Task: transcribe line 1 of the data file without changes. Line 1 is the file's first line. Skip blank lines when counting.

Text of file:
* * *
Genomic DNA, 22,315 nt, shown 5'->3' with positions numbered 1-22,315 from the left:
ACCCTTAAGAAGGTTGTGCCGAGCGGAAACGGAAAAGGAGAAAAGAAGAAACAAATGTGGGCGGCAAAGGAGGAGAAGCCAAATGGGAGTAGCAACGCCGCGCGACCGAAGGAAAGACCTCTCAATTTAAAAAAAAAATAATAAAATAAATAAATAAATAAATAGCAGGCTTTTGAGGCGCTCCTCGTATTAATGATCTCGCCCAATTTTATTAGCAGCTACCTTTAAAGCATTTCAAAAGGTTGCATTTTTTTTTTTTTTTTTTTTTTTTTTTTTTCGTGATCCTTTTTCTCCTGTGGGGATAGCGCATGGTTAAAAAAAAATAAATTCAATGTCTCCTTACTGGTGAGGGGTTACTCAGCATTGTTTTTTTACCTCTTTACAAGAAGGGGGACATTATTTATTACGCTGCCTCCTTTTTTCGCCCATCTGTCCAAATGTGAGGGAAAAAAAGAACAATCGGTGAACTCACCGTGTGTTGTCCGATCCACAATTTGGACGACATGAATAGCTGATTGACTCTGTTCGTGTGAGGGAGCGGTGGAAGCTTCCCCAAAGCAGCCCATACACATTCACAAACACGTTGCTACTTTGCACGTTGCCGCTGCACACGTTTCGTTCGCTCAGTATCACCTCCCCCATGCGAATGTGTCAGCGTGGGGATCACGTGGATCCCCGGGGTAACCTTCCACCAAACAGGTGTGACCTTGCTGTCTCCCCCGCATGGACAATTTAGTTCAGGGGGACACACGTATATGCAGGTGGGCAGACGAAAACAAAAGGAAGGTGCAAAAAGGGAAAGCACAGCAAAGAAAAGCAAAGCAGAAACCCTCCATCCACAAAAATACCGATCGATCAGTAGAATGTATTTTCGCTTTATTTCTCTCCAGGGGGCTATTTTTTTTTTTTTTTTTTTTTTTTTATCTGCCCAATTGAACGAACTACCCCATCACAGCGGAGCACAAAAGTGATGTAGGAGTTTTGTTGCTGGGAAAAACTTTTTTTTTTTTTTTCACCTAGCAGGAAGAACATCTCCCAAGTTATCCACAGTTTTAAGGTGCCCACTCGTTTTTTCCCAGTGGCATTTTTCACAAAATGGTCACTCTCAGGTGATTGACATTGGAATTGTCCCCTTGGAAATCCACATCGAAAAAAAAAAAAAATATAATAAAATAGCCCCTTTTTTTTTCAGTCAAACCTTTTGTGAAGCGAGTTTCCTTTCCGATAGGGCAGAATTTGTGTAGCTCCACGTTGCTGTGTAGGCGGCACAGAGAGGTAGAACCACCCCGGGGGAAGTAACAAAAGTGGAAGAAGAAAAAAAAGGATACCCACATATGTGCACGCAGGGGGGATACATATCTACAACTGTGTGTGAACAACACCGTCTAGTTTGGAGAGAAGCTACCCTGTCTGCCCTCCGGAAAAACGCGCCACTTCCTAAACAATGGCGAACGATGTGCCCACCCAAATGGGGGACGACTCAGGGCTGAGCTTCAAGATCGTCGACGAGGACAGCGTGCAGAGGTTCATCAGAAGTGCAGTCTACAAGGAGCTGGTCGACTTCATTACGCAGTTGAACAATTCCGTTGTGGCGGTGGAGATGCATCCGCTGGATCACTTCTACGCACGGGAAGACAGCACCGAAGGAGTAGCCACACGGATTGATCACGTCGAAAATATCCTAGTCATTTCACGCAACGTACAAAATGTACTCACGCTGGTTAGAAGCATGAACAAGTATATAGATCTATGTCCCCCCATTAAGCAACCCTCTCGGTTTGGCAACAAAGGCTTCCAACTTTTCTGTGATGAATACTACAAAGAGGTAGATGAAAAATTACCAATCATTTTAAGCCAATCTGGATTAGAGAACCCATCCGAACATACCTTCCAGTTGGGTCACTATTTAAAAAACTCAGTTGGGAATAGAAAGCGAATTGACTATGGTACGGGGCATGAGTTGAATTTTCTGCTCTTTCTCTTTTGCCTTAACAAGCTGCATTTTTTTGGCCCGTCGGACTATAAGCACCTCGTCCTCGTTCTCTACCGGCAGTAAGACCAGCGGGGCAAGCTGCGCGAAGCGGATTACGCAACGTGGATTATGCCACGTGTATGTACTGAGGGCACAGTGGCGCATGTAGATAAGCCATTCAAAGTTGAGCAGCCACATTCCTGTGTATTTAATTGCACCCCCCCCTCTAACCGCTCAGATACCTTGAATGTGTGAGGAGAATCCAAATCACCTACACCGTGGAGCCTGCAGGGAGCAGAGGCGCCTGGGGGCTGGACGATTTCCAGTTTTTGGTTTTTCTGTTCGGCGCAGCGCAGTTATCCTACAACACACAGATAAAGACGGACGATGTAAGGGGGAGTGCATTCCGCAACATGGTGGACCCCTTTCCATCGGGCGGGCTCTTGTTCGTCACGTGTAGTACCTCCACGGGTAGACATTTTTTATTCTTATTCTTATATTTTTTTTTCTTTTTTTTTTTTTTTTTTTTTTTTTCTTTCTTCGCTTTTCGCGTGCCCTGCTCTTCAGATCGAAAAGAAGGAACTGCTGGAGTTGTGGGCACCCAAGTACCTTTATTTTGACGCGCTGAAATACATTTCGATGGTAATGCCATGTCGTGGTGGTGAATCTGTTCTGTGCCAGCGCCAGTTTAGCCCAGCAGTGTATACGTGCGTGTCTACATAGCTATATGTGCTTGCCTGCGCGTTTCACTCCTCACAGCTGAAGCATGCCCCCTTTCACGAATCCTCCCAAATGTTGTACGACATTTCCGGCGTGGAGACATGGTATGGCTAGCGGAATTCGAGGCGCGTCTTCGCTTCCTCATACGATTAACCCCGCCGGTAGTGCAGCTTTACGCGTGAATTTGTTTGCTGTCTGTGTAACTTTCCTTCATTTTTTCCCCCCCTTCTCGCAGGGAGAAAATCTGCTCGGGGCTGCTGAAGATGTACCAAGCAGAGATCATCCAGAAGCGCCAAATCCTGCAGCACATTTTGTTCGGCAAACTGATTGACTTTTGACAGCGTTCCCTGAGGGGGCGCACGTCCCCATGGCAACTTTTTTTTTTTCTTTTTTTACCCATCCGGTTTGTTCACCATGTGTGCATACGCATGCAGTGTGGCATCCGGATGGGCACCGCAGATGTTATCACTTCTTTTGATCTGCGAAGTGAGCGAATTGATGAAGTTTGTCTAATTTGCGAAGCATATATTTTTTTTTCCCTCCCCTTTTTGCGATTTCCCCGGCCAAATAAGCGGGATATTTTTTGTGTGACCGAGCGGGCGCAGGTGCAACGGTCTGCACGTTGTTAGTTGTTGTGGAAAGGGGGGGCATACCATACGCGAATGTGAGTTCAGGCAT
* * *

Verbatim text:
Genomic DNA, 22,315 nt, shown 5'->3' with positions numbered 1-22,315 from the left: